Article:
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There is an amazing collection of complaints that can cause dizziness, nausea with or without vomiting, diarrhea, racing heart, and anxiety, or some combination of these symptoms. You can't get a medical diagnosis from an article on the Internet, even this one, but here are some additional, explanatory symptoms to be on the lookout for.

  • Postural orthostatic tachycardia sydrome, or POTS, is a disease of the peripheral nervous system, not the spinal cord and brain. In older adults, it is usually a complication of Parkinson's disease, but in children, teens, and younger adults (up to about age 50), it's more likely to be associated with vitamin B12 deficiency. It's a hereditary condition. Symptoms include dizziness, nausea, and racing heart, but also decreased sweating, dry mouth, dry eyes, difficulty "finishing" urination, and, in males, trouble with erections and delayed ejaculation. Treatment often involves increasing the amount of salt in the diet.
  • Guillain-Barre Syndrome cuases dizziness, nausea, diarrhea, vomiting, and or racing heart, along with generally weak muscles and poor reflexes. It is most common in children who have had a viral infection. There have been 11 cases associated with measles immunizations, out of 65 million children who have been immunized. It is far more likely to result from some other kind of encounter of the immune system with a virus.
  • Migraine headaches can also cause stomach upset and dizziness, vertigo, and loss of balance. Sometimes a migraine causes all the symptoms except a headache. This is more common in males than in females. Women and girls almost always experience headache pain from migraine, while boys and men may or may not.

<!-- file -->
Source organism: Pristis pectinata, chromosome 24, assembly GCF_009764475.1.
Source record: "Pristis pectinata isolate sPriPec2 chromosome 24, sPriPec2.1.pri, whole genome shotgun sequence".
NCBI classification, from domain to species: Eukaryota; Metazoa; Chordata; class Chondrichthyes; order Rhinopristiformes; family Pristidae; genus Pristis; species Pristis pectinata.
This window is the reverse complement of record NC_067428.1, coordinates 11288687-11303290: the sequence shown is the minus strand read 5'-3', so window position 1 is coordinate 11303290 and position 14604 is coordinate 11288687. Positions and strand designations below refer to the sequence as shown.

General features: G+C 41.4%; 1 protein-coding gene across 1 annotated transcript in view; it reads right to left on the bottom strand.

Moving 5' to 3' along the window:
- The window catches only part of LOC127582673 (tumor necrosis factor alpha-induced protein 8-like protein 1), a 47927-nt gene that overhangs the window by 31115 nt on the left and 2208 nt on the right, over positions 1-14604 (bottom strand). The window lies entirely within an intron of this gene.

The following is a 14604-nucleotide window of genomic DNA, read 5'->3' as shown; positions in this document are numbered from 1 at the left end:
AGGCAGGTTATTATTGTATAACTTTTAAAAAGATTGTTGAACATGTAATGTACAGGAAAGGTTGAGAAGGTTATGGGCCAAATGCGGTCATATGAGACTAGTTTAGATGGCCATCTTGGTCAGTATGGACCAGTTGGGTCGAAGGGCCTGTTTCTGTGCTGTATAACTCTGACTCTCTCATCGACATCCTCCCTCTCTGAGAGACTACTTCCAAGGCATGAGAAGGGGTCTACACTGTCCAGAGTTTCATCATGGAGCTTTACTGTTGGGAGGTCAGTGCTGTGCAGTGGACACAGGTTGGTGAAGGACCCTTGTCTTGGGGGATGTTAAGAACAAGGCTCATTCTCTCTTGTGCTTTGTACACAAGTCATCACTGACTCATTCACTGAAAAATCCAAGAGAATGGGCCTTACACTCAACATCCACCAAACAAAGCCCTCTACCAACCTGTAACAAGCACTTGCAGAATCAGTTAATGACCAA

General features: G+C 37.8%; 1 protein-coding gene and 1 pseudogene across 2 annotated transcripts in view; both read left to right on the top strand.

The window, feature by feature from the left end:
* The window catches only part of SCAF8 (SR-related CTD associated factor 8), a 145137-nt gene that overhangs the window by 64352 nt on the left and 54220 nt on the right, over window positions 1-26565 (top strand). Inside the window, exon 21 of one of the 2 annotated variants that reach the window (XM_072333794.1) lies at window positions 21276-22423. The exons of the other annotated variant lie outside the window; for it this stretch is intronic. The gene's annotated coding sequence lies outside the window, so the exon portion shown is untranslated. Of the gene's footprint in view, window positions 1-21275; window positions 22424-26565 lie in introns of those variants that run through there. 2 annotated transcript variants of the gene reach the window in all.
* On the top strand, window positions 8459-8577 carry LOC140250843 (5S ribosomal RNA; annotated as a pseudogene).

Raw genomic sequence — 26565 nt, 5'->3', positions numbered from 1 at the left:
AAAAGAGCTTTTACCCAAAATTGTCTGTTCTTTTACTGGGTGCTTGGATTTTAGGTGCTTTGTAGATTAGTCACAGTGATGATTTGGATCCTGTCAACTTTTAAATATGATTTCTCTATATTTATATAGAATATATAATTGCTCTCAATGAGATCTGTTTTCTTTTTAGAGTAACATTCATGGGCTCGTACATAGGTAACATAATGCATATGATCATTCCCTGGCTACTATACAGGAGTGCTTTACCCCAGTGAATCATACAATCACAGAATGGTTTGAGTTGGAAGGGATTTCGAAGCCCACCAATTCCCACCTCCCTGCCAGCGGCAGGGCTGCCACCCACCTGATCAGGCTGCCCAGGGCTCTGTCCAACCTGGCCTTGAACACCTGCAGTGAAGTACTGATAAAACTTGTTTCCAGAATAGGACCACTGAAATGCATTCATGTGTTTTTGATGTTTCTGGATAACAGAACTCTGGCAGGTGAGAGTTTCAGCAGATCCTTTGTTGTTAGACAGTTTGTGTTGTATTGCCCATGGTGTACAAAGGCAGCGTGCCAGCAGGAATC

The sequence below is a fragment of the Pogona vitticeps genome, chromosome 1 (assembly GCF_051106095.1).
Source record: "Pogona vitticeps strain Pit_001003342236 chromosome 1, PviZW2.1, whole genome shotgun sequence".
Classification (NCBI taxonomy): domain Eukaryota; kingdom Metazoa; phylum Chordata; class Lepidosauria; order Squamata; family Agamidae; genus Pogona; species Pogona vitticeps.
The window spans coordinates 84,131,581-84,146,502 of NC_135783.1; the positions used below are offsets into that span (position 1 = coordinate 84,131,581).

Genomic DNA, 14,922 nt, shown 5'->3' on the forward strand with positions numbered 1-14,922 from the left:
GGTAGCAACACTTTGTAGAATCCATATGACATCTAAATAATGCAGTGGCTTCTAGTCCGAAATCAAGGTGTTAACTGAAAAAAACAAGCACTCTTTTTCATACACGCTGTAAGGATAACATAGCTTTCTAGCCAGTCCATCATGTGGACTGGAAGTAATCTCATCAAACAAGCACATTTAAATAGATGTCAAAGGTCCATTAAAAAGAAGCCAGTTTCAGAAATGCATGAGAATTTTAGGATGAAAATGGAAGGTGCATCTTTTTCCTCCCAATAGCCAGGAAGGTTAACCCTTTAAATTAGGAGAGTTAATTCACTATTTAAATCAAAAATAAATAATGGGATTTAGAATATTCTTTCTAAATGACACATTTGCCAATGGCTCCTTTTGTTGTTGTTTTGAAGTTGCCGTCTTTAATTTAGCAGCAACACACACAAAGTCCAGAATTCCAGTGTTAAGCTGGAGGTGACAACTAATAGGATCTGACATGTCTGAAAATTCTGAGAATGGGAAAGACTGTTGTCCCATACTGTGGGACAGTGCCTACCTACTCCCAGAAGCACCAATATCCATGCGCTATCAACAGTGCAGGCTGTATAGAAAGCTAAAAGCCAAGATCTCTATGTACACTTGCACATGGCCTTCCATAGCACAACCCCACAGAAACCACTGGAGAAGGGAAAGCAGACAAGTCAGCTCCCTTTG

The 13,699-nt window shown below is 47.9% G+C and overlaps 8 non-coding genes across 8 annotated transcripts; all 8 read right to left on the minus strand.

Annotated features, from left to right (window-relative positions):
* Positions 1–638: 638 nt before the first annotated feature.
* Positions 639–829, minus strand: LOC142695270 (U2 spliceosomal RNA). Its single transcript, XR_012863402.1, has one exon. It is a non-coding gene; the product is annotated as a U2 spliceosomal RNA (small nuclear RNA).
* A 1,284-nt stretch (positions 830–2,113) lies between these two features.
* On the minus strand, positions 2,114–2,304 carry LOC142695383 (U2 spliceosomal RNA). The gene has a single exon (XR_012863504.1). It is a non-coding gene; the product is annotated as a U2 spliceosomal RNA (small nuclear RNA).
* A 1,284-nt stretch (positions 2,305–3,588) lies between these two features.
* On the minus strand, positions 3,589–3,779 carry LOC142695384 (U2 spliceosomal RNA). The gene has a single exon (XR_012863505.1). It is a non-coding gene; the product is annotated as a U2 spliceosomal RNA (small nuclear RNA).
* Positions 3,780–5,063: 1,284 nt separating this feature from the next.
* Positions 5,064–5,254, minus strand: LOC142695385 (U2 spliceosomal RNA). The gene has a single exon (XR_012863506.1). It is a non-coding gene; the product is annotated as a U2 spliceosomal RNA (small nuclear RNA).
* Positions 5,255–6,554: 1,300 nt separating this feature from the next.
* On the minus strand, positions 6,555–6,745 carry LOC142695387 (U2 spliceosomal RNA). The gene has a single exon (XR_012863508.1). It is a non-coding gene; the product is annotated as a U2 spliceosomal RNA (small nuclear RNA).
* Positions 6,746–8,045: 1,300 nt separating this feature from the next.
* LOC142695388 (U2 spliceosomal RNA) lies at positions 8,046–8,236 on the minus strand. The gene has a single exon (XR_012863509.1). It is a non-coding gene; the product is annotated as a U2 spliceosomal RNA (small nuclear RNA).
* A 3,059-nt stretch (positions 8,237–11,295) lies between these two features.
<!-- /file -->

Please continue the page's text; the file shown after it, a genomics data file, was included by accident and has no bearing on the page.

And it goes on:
• Autoimmune disease of the inner ear, which is caused by an overactive immune system, causes dizziness, nausea, and difficulty with balance along with progressive hearing loss. Usually this condition is treated very aggressively with steroid medications, unless there are some other problems for which steroids are contraindicated, such as diabetes, peptic ulcer disease, or glaucoma. Steroid treatment brings back hearing and balance in about 60 percent of cases.
  • Meniere disease likewise causes dizziness and stomach problems. It is a disease of the inner ear involving increased pressure in the ear after hormonal imbalances, trauma, infection, food allergies, lupus, or rheumatoid athritis. (Technically, Meniere disease is the diagosis when the doctor cannot find any other explanation for symptoms. If you are diagnosed with this disease, at least the doctor has ruled out brain tumors.) The most obvious way to deal with this condition on your own is to notice foods that make it worse, and then to avoid them. When this disease is the diagnosis, usually a salt-restricted diet is part of treatment. Sometimes the doctor inserts an ear tube known as a Meniett device. It delivers pulses of pressure to the ear that stop symptoms.
  • Orthostatic hypotension, a complication of low blood pressure, can cause dizziness and queasy stomach. This is most common in people who are just starting medication for high blood pressure, typically with too high a dose. It can also occur when there is a defect valve in the carotid artery (usually a complication of poorly managed diabetes).
  • Acoustic tumors, a form of brain tumor, also cause the symptoms, usually with hearing loss in just one ear. This kind of tumor is often treated with stereotactic radiotherapy, with a device uses "pinpoint" radiation such as the gamma knife or BrainLab. It is important to get this kind of tumor treated sooner rather than later.

The common denominator of almost all of these causes of dizziness, racing heart, and gastric symptoms (except acoustic tumors) is sodium imbalance.

Sometimes increasing salt intake is required. Sometimes it is necessary to decrease it. While you are waiting to get to see the doctor, it can make good sense to experiment with your diet.

Vitamin B12 is often helpful for teens and young adults who have these kinds of symptoms. It's safe, it's inexpensive, and it is, after all, a vitamin, and it's always worth a try.

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